UNIT 7.5 Isolation of Human B Cell Populations

  1. Gary P. Sims,
  2. Peter E. Lipsky

Published Online: 1 DEC 2006

DOI: 10.1002/0471142735.im0705s75

Current Protocols in Immunology

Current Protocols in Immunology

How to Cite

Sims, G. P. and Lipsky, P. E. 2006. Isolation of Human B Cell Populations. Current Protocols in Immunology. 75:I:7.5:7.5.1–7.5.11.

Author Information

  1. National Institutes of Health, Bethesda, Maryland

Publication History

  1. Published Online: 1 DEC 2006
  2. Published Print: NOV 2006

This is not the most recent version of the article. View current version (1 AUG 2011)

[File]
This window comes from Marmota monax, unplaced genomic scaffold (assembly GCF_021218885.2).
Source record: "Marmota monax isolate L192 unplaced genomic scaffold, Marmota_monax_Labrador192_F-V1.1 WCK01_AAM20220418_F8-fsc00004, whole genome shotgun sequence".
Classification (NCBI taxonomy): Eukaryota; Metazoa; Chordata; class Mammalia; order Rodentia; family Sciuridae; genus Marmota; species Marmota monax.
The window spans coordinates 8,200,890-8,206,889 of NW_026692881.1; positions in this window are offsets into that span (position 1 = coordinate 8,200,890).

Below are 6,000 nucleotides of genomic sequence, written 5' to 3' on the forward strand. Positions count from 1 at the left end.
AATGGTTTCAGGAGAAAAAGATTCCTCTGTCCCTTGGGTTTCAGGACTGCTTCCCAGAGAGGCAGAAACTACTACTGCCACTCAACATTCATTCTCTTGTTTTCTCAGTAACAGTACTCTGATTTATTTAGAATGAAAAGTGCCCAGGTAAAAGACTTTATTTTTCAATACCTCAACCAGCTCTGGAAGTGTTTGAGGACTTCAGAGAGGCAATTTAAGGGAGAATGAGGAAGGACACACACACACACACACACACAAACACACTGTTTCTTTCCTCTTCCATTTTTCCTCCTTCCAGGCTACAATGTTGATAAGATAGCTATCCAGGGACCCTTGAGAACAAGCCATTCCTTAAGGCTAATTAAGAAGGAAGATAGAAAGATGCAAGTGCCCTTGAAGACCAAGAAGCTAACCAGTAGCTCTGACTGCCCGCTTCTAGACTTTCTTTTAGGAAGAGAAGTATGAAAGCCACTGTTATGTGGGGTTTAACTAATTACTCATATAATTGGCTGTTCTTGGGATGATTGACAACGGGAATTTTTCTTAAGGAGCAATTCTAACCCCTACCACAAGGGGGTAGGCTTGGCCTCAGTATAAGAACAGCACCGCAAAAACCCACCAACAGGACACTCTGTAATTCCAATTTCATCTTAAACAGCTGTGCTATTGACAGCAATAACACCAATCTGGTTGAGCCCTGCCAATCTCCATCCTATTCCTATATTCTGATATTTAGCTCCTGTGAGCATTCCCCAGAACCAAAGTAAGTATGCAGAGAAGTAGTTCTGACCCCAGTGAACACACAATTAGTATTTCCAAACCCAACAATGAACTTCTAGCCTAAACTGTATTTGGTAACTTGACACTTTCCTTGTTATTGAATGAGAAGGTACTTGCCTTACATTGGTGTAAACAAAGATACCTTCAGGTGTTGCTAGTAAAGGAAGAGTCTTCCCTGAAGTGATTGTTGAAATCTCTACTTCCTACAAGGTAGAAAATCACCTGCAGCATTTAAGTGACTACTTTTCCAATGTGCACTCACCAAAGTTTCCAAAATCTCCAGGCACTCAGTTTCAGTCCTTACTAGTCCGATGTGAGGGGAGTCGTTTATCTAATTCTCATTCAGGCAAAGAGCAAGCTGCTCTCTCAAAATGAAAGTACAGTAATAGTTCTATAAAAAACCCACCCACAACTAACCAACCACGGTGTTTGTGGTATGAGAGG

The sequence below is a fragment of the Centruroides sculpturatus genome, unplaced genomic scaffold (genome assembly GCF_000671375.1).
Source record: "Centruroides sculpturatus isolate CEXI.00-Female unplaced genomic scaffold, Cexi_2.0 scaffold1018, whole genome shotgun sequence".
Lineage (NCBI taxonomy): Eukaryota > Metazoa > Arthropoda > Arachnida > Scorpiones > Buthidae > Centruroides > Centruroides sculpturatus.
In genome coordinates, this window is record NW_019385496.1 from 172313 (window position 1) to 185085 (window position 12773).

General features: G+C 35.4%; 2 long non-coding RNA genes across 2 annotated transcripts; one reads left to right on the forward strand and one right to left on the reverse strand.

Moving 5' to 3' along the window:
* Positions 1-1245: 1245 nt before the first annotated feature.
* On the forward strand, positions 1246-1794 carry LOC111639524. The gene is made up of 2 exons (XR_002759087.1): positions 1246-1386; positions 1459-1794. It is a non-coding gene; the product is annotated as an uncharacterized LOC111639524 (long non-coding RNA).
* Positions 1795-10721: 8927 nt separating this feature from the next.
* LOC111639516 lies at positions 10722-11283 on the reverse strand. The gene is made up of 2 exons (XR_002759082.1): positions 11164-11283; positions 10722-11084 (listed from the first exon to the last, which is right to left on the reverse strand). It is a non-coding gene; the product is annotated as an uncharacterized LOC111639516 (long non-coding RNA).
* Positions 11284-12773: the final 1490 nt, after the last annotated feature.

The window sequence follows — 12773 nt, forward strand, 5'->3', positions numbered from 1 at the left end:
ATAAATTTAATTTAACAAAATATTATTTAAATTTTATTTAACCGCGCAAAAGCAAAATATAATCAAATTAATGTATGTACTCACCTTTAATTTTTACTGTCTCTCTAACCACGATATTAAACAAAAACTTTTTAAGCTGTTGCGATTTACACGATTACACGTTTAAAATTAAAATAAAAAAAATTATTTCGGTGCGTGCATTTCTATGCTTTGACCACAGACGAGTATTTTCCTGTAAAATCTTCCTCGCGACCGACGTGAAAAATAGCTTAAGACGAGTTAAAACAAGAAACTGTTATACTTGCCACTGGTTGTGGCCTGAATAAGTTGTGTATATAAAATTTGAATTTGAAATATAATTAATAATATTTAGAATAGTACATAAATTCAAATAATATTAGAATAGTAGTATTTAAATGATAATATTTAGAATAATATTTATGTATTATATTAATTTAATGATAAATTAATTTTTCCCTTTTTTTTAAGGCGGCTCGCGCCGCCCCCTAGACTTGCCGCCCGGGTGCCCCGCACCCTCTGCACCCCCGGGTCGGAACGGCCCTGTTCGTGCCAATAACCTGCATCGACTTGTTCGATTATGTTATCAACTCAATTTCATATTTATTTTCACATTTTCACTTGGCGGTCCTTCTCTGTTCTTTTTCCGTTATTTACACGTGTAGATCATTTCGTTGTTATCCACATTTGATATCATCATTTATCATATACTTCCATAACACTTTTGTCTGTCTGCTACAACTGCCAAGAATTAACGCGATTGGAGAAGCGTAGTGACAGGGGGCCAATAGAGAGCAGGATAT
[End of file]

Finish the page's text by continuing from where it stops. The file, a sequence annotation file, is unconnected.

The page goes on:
To study the function and biology of human B cells, it is necessary to isolate pure populations. Historically, B cells were enriched by the sequential depletion of monocytes, natural killer cells, and T cells. However, this time-consuming process has been superseded by negative selection methods using antibody cocktails targeted against other cell types or by positive selection using antibodies targeting B cell markers such as CD19. Here we detail three methods of isolating B cells from human blood or mononuclear cells and describe how these techniques can be combined with fluorescent cell sorting for the characterization of specific B cell populations.


  • B cell;
  • CD19;
  • purification;
  • isolation;
  • negative selection;
  • magnetic separation